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abstract = "Background: Resection of melanoma metastatic to the liver remains controversial. We evaluated the efficacy of hepatic resection in patients with metastatic ocular and cutaneous melanoma and assessed factors that could affect survival after resection. Methods: Forty patients with hepatic melanoma metastasis underwent resection at four major hepatobiliary centers. Clinicopathologic factors were evaluated with regard to recurrence and survival by using χ2 and log-rank tests. Results: The primary tumor was ocular in 16 patients and cutaneous in 24. The median disease-free interval from the time of primary tumor treatment to hepatic metastasis was the same for both groups (ocular, 62.9 months; cutaneous, 63.1 months; P = .94). Most patients underwent either an extended hepatic resection (37.5{\%}) or hemihepatectomy (22.5{\%}). Twenty-six patients (65{\%}) received perioperative systemic therapy. Thirty (75.0{\%}) of 40 patients developed tumor recurrence. The median time to recurrence after hepatic resection was 8.3 months (ocular, 8.8 months; cutaneous, 4.7 months; P = .3). Patients with primary ocular melanoma were more likely to experience recurrence within the liver (53.3{\%} vs. 17.4{\%}; P = .015), whereas patients with a cutaneous primary tumor more often developed extrahepatic involvement. The 5-year survival rate for patients with a primary ocular melanoma was 20.5{\%}, whereas there were no 5-year survivors for patients with cutaneous melanoma (P = .03). Conclusions: Patterns of recurrence and prognosis after resection of hepatic melanoma metastasis differ depending on whether the primary melanoma is ocular or cutaneous. Resection should be performed as part of a multidisciplinary approach, because recurrence is common.",
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T2 - Distinct patterns of recurrence and prognosis for ocular versus cutaneous disease

AU - Pawlik, Timothy M.

AU - Zorzi, Daria

AU - Abdalla, Eddie K.

AU - Clary, Bryan M.

AU - Gershenwald, Jeffrey E.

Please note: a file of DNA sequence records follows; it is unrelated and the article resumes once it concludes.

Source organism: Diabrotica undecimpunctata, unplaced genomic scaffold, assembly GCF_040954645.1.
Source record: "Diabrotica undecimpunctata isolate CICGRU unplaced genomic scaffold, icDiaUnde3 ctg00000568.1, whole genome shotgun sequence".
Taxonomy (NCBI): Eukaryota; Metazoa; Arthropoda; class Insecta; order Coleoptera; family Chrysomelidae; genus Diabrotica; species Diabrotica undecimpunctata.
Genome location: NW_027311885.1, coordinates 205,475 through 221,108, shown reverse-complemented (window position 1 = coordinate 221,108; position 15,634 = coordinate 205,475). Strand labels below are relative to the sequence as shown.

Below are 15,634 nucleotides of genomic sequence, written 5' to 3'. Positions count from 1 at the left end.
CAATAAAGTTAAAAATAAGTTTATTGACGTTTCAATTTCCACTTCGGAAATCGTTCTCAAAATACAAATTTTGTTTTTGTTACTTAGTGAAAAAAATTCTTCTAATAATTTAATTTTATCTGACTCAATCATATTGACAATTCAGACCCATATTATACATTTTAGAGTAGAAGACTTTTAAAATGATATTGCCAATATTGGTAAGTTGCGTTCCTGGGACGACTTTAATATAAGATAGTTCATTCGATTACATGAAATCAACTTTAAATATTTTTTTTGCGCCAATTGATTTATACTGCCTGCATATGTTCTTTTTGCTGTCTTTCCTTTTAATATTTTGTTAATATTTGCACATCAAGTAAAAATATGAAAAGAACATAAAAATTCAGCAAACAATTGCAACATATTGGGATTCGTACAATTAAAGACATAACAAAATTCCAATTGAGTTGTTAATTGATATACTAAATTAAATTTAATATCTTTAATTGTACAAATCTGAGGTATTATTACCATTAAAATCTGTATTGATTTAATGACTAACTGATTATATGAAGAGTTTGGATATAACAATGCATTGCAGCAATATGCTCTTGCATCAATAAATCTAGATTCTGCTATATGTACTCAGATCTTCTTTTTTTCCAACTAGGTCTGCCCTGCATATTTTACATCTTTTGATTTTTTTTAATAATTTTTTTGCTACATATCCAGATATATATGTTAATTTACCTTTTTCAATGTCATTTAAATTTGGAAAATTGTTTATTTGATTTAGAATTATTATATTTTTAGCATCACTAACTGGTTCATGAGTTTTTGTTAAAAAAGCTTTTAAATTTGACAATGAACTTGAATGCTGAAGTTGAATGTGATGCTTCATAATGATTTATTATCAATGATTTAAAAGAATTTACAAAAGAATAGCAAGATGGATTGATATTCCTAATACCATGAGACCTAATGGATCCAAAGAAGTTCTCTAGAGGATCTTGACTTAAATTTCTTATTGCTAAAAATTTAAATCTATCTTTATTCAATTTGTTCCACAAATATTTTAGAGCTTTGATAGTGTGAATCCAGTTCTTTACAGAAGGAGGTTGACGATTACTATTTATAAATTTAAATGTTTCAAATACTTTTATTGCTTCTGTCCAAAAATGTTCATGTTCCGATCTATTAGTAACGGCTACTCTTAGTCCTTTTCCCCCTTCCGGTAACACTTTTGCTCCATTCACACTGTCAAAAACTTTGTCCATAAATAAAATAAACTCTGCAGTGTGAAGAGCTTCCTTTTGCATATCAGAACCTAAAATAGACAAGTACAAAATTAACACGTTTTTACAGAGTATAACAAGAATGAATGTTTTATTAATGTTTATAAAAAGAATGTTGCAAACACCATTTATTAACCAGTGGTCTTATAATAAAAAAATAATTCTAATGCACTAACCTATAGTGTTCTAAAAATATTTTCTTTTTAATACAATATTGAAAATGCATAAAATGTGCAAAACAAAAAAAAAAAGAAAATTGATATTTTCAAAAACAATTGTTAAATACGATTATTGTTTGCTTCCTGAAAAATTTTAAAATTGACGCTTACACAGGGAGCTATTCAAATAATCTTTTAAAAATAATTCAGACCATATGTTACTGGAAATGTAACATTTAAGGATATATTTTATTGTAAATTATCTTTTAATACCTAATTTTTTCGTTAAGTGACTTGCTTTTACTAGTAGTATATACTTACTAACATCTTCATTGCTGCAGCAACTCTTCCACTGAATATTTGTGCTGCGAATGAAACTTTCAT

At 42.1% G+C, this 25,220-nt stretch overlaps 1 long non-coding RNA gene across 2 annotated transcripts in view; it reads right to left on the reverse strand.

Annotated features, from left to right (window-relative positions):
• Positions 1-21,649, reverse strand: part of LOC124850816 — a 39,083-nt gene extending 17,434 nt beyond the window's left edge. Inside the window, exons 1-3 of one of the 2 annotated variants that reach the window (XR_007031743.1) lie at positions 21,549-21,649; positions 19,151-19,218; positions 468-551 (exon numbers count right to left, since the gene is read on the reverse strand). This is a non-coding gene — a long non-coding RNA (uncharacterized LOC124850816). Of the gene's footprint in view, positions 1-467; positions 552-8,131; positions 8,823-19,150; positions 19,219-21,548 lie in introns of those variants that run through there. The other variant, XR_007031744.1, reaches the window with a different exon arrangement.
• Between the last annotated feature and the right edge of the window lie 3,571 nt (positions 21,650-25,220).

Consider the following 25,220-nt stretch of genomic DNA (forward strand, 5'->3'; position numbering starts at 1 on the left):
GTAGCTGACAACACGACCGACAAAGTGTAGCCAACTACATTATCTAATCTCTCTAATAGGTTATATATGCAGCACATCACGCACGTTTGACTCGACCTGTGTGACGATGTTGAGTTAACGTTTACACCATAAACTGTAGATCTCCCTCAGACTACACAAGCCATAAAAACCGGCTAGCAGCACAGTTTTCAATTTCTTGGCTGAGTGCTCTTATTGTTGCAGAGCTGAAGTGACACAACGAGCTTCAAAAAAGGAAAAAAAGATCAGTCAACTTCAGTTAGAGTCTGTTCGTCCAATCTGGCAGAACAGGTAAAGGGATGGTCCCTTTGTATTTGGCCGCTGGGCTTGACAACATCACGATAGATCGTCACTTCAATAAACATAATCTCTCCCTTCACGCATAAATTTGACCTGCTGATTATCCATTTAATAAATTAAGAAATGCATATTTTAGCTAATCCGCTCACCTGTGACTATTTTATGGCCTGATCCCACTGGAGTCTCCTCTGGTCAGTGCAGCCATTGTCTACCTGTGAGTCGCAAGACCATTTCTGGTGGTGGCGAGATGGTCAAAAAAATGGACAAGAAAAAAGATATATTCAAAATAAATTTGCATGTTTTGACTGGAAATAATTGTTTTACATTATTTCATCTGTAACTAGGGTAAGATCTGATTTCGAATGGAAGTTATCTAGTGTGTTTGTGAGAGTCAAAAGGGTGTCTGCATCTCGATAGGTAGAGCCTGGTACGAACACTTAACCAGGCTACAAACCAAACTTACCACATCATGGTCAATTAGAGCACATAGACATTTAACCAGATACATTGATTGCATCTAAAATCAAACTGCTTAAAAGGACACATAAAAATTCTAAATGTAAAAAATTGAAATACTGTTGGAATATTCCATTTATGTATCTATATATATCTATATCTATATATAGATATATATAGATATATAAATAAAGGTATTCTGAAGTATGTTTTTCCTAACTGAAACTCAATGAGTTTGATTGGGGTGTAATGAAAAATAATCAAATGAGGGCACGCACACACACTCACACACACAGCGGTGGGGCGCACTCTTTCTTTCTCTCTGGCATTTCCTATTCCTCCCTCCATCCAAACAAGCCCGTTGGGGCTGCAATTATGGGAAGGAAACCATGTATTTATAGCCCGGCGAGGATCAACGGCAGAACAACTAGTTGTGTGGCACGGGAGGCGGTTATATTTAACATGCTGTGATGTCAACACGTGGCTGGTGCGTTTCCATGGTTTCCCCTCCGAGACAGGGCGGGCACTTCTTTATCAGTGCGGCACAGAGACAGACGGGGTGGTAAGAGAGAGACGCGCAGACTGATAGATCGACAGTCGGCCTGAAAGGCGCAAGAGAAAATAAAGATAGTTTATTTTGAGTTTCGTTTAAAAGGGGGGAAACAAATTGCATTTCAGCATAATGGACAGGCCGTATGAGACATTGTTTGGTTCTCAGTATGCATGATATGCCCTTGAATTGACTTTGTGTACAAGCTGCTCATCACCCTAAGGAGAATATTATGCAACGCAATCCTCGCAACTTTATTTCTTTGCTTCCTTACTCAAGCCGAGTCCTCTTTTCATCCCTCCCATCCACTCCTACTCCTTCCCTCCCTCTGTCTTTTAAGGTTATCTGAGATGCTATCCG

AU - Ross, Merrick I.

AU - Aloia, Thomas A.

AU - Curley, Steven A.

AU - Camacho, Luis H.

AU - Capussotti, Lorenzo

AU - Elias, Dominique

AU - Vauthey, Jean Nicolas

PY - 2006/5

Y1 - 2006/5

N2 - Background: Resection of melanoma metastatic to the liver remains controversial. We evaluated the efficacy of hepatic resection in patients with metastatic ocular and cutaneous melanoma and assessed factors that could affect survival after resection. Methods: Forty patients with hepatic melanoma metastasis underwent resection at four major hepatobiliary centers. Clinicopathologic factors were evaluated with regard to recurrence and survival by using χ2 and log-rank tests. Results: The primary tumor was ocular in 16 patients and cutaneous in 24. The median disease-free interval from the time of primary tumor treatment to hepatic metastasis was the same for both groups (ocular, 62.9 months; cutaneous, 63.1 months; P = .94). Most patients underwent either an extended hepatic resection (37.5%) or hemihepatectomy (22.5%). Twenty-six patients (65%) received perioperative systemic therapy. Thirty (75.0%) of 40 patients developed tumor recurrence. The median time to recurrence after hepatic resection was 8.3 months (ocular, 8.8 months; cutaneous, 4.7 months; P = .3). Patients with primary ocular melanoma were more likely to experience recurrence within the liver (53.3% vs. 17.4%; P = .015), whereas patients with a cutaneous primary tumor more often developed extrahepatic involvement. The 5-year survival rate for patients with a primary ocular melanoma was 20.5%, whereas there were no 5-year survivors for patients with cutaneous melanoma (P = .03). Conclusions: Patterns of recurrence and prognosis after resection of hepatic melanoma metastasis differ depending on whether the primary melanoma is ocular or cutaneous. Resection should be performed as part of a multidisciplinary approach, because recurrence is common.

AB - Background: Resection of melanoma metastatic to the liver remains controversial. We evaluated the efficacy of hepatic resection in patients with metastatic ocular and cutaneous melanoma and assessed factors that could affect survival after resection. Methods: Forty patients with hepatic melanoma metastasis underwent resection at four major hepatobiliary centers. Clinicopathologic factors were evaluated with regard to recurrence and survival by using χ2 and log-rank tests. Results: The primary tumor was ocular in 16 patients and cutaneous in 24. The median disease-free interval from the time of primary tumor treatment to hepatic metastasis was the same for both groups (ocular, 62.9 months; cutaneous, 63.1 months; P = .94). Most patients underwent either an extended hepatic resection (37.5%) or hemihepatectomy (22.5%). Twenty-six patients (65%) received perioperative systemic therapy. Thirty (75.0%) of 40 patients developed tumor recurrence. The median time to recurrence after hepatic resection was 8.3 months (ocular, 8.8 months; cutaneous, 4.7 months; P = .3). Patients with primary ocular melanoma were more likely to experience recurrence within the liver (53.3% vs. 17.4%; P = .015), whereas patients with a cutaneous primary tumor more often developed extrahepatic involvement. The 5-year survival rate for patients with a primary ocular melanoma was 20.5%, whereas there were no 5-year survivors for patients with cutaneous melanoma (P = .03). Conclusions: Patterns of recurrence and prognosis after resection of hepatic melanoma metastasis differ depending on whether the primary melanoma is ocular or cutaneous. Resection should be performed as part of a multidisciplinary approach, because recurrence is common.

KW - Cutaneous

KW - Liver

KW - Melanoma

KW - Ocular

KW - Outcome

KW - Resection